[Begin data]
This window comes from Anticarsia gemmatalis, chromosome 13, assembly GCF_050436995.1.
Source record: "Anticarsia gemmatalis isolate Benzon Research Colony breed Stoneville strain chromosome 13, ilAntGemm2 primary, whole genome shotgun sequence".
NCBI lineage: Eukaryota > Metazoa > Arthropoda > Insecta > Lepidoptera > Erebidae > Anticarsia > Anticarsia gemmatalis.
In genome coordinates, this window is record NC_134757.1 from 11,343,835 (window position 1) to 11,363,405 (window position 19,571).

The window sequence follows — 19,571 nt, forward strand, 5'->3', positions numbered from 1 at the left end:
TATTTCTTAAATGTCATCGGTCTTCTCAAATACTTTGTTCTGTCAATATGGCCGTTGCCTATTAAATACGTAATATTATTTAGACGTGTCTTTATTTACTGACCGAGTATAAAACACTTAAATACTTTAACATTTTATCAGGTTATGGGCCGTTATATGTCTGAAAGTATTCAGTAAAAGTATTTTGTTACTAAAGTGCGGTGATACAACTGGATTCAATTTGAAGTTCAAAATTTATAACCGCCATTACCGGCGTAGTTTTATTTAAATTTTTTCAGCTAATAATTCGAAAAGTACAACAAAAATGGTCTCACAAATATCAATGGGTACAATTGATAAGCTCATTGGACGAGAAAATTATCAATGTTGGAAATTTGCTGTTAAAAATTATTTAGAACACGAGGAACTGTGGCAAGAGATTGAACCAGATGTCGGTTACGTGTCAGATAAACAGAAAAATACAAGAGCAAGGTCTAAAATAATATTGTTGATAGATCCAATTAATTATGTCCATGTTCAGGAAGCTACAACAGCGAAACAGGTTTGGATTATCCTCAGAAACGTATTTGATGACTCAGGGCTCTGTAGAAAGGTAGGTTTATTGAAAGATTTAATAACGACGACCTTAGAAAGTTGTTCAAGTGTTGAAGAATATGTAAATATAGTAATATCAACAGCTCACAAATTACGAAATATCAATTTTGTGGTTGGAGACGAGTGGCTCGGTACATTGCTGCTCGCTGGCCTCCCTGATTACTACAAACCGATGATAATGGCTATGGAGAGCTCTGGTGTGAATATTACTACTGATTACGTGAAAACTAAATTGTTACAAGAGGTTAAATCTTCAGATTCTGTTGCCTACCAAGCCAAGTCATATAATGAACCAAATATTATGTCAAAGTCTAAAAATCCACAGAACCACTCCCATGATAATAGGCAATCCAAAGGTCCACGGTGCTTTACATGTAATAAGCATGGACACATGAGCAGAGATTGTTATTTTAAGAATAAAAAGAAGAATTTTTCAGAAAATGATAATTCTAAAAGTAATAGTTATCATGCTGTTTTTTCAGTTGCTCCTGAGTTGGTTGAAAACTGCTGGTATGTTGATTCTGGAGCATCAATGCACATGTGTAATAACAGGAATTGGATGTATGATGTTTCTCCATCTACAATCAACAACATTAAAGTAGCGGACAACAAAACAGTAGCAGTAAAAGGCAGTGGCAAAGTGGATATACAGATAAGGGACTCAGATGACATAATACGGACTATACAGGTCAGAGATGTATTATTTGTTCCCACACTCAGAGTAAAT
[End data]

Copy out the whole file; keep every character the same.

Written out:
This window comes from Anticarsia gemmatalis, chromosome 13, assembly GCF_050436995.1.
Source record: "Anticarsia gemmatalis isolate Benzon Research Colony breed Stoneville strain chromosome 13, ilAntGemm2 primary, whole genome shotgun sequence".
NCBI lineage: Eukaryota > Metazoa > Arthropoda > Insecta > Lepidoptera > Erebidae > Anticarsia > Anticarsia gemmatalis.
In genome coordinates, this window is record NC_134757.1 from 11,343,835 (window position 1) to 11,363,405 (window position 19,571).

The window sequence follows — 19,571 nt, forward strand, 5'->3', positions numbered from 1 at the left end:
TATTTCTTAAATGTCATCGGTCTTCTCAAATACTTTGTTCTGTCAATATGGCCGTTGCCTATTAAATACGTAATATTATTTAGACGTGTCTTTATTTACTGACCGAGTATAAAACACTTAAATACTTTAACATTTTATCAGGTTATGGGCCGTTATATGTCTGAAAGTATTCAGTAAAAGTATTTTGTTACTAAAGTGCGGTGATACAACTGGATTCAATTTGAAGTTCAAAATTTATAACCGCCATTACCGGCGTAGTTTTATTTAAATTTTTTCAGCTAATAATTCGAAAAGTACAACAAAAATGGTCTCACAAATATCAATGGGTACAATTGATAAGCTCATTGGACGAGAAAATTATCAATGTTGGAAATTTGCTGTTAAAAATTATTTAGAACACGAGGAACTGTGGCAAGAGATTGAACCAGATGTCGGTTACGTGTCAGATAAACAGAAAAATACAAGAGCAAGGTCTAAAATAATATTGTTGATAGATCCAATTAATTATGTCCATGTTCAGGAAGCTACAACAGCGAAACAGGTTTGGATTATCCTCAGAAACGTATTTGATGACTCAGGGCTCTGTAGAAAGGTAGGTTTATTGAAAGATTTAATAACGACGACCTTAGAAAGTTGTTCAAGTGTTGAAGAATATGTAAATATAGTAATATCAACAGCTCACAAATTACGAAATATCAATTTTGTGGTTGGAGACGAGTGGCTCGGTACATTGCTGCTCGCTGGCCTCCCTGATTACTACAAACCGATGATAATGGCTATGGAGAGCTCTGGTGTGAATATTACTACTGATTACGTGAAAACTAAATTGTTACAAGAGGTTAAATCTTCAGATTCTGTTGCCTACCAAGCCAAGTCATATAATGAACCAAATATTATGTCAAAGTCTAAAAATCCACAGAACCACTCCCATGATAATAGGCAATCCAAAGGTCCACGGTGCTTTACATGTAATAAGCATGGACACATGAGCAGAGATTGTTATTTTAAGAATAAAAAGAAGAATTTTTCAGAAAATGATAATTCTAAAAGTAATAGTTATCATGCTGTTTTTTCAGTTGCTCCTGAGTTGGTTGAAAACTGCTGGTATGTTGATTCTGGAGCATCAATGCACATGTGTAATAACAGGAATTGGATGTATGATGTTTCTCCATCTACAATCAACAACATTAAAGTAGCGGACAACAAAACAGTAGCAGTAAAAGGCAGTGGCAAAGTGGATATACAGATAAGGGACTCAGATGACATAATACGGACTATACAGGTCAGAGATGTATTATTTGTTCCCACACTCAGAGTAAAT